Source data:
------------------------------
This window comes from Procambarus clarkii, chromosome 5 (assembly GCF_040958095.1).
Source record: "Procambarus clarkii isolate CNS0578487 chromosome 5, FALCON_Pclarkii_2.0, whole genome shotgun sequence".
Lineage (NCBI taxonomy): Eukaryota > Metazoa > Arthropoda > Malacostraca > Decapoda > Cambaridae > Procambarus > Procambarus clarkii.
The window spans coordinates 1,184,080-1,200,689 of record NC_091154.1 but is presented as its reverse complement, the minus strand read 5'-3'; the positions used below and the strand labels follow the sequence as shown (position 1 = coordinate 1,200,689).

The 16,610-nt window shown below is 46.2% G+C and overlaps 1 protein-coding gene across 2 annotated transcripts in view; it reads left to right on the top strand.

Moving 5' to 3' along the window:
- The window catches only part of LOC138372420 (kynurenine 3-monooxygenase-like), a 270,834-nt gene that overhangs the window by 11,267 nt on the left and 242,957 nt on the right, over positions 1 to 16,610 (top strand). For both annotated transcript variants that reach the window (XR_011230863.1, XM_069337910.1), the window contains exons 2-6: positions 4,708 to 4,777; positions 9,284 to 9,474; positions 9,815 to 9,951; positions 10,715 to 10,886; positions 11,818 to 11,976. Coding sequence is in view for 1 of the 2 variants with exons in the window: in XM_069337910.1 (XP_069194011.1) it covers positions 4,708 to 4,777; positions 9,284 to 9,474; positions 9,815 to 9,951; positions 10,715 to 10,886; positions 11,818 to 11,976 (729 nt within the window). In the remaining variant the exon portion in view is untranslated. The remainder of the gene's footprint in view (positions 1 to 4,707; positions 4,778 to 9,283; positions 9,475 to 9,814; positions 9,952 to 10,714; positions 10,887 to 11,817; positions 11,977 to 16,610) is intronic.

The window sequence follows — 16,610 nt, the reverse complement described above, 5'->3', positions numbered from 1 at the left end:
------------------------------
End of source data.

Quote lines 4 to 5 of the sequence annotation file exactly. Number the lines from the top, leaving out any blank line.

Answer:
The window spans coordinates 1,184,080-1,200,689 of record NC_091154.1 but is presented as its reverse complement, the minus strand read 5'-3'; the positions used below and the strand labels follow the sequence as shown (position 1 = coordinate 1,200,689).

The 16,610-nt window shown below is 46.2% G+C and overlaps 1 protein-coding gene across 2 annotated transcripts in view; it reads left to right on the top strand.